Getting Organized

It is a rare person that has everything in order, who has a plan in place for what they will do when their loved one dies.

You need to make a master list of what must be done immediately and how, and then another list with plans for the next six months.  You need to have a lawyer, preferably one who is knowledgeable in matters of estate – if you don’t have one get a referral from friends or the local bar association.

A large spiral notebook divided in two sections (section one for immediate and section two for next six months) is ideal for keeping track of all you need to do.  Remember to check off each task as it is accomplished.  Consider a cardboard file box for keeping all the necessary documents and papers with your notebook.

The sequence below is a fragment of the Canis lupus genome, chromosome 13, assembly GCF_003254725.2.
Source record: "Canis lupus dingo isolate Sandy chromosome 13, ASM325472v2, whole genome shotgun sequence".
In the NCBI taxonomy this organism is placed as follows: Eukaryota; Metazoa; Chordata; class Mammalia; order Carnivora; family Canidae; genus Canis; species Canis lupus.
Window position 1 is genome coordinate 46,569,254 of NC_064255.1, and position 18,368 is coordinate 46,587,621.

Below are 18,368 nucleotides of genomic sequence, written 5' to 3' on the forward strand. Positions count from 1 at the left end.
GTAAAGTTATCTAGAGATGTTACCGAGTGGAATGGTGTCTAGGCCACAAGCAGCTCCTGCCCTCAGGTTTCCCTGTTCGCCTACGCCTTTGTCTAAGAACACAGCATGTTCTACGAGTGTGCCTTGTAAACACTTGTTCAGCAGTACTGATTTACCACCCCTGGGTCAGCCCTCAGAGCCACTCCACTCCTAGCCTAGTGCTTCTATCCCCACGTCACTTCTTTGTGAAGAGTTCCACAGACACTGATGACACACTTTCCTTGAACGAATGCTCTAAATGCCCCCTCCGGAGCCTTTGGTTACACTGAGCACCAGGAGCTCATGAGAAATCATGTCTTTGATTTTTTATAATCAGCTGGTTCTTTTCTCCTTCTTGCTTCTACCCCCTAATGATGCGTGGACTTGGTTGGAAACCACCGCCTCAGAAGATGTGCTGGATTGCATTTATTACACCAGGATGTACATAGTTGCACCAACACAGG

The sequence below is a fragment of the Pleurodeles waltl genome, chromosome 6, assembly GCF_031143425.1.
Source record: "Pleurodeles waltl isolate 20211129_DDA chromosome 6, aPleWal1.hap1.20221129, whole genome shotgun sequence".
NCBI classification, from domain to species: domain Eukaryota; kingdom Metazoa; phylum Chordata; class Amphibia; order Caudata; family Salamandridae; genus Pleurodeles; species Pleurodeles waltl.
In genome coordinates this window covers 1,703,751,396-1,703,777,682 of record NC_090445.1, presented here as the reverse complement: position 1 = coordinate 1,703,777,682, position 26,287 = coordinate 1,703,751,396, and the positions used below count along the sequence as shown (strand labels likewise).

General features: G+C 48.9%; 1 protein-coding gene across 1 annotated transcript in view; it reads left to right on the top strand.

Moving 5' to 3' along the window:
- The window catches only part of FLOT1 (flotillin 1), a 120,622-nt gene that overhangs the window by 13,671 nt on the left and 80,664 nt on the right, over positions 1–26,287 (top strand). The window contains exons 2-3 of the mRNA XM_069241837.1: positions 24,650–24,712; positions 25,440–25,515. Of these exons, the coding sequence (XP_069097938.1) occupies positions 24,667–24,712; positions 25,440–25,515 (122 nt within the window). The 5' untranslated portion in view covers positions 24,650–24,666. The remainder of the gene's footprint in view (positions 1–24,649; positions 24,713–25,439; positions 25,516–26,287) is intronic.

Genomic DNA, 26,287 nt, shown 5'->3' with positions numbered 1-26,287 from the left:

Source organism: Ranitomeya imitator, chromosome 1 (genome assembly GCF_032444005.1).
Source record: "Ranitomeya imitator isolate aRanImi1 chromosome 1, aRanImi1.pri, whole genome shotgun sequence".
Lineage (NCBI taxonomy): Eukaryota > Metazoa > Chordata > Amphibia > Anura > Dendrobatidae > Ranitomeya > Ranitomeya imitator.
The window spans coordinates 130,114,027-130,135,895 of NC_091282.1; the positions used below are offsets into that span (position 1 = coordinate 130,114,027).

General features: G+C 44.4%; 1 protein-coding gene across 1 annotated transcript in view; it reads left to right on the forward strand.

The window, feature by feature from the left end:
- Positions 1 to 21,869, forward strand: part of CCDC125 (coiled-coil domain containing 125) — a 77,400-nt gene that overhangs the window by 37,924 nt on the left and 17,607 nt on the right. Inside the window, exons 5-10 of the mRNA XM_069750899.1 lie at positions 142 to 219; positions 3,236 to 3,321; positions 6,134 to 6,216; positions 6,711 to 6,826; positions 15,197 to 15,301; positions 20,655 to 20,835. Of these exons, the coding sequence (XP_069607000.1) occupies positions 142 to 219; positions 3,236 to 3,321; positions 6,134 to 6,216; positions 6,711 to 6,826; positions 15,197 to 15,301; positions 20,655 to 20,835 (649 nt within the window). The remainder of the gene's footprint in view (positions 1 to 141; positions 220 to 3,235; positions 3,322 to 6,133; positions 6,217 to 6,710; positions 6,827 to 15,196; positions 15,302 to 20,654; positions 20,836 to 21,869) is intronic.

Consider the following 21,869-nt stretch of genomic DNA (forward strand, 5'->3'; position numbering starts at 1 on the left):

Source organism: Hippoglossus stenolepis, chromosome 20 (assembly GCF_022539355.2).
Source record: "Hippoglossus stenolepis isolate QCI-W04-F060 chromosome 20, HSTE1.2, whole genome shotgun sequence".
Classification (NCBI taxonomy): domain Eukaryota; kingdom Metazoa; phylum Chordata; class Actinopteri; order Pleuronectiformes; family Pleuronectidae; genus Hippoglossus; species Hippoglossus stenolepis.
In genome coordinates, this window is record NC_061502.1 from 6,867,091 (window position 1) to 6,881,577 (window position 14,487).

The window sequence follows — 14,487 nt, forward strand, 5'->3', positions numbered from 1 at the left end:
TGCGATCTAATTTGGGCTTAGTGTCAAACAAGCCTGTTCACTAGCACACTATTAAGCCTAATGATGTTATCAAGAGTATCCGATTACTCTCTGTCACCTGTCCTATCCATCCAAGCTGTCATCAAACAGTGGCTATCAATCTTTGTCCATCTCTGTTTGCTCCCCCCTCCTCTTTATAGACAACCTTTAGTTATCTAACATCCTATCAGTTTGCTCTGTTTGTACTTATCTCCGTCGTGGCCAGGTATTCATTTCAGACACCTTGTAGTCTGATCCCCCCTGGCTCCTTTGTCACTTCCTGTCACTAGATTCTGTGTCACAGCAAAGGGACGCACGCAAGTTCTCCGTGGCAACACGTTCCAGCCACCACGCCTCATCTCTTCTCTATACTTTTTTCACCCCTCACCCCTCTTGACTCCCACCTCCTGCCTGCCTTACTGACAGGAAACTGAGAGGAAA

Choose a time to work on these have-to tasks when you are feeling able to concentrate.  You may want to ask a friend who has some business experience to give you some ongoing help.

Don’t be tempted to simply rifle through your mail and then let it pile up somewhere.  Toss out junk mail immediately – put cards and letters of condolence in a basket to be read and answered when ready and bills in a special drawer to be dealt with the first and middle of each month.

As you gain strength you will slowly be able to make it through the details that may now seem overwhelming.

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